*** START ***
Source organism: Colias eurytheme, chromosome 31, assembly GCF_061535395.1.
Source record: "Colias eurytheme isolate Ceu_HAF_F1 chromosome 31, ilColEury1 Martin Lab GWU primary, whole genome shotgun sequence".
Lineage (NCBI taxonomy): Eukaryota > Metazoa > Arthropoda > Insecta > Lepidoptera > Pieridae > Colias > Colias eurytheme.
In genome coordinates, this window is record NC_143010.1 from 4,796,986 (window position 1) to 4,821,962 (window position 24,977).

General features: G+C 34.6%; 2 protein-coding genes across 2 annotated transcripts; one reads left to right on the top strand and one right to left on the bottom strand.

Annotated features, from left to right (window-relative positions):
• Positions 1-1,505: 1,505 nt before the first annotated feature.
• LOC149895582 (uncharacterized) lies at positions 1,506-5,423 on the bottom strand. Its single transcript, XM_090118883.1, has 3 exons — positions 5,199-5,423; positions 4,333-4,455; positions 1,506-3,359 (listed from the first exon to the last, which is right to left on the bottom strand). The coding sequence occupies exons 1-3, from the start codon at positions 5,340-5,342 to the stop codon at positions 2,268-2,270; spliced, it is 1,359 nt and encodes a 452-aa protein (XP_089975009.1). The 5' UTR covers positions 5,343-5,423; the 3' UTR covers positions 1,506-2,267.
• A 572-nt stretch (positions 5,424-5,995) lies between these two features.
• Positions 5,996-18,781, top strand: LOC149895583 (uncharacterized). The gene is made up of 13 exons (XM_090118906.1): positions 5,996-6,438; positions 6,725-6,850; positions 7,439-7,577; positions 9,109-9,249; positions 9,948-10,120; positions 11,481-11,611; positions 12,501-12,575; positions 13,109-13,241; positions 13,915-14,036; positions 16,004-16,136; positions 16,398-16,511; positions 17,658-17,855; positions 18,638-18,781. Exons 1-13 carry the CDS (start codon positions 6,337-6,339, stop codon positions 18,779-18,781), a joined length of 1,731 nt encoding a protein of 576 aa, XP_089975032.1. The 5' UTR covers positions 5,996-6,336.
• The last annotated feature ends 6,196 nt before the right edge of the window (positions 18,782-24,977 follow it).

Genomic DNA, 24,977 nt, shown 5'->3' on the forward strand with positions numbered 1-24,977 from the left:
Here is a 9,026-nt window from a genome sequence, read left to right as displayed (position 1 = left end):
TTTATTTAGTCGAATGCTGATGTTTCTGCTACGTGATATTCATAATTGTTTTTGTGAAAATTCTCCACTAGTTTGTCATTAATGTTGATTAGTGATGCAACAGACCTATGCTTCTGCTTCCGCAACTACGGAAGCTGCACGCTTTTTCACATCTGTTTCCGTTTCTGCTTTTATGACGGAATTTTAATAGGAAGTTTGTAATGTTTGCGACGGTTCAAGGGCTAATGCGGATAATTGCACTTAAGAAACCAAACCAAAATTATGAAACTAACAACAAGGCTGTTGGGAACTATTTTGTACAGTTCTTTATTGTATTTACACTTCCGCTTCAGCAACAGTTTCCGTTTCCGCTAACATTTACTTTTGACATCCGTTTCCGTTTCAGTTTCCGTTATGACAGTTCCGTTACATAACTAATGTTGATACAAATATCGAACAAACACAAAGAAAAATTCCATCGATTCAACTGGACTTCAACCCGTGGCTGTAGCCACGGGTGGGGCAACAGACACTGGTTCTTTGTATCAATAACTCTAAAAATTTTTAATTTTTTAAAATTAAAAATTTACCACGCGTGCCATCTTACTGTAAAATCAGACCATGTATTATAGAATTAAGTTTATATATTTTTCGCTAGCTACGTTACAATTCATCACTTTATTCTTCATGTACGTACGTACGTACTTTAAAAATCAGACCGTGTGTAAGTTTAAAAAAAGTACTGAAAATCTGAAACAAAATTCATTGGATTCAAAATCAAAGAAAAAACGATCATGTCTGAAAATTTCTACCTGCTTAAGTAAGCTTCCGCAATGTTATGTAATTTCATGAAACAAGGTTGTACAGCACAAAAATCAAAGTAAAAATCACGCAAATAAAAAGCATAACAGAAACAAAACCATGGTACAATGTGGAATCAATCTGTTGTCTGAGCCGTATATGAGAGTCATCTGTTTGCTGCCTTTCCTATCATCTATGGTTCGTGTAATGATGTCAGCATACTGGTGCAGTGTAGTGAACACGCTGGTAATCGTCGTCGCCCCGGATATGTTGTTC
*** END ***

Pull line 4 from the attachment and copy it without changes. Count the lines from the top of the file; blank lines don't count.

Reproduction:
In genome coordinates, this window is record NC_143010.1 from 4,796,986 (window position 1) to 4,821,962 (window position 24,977).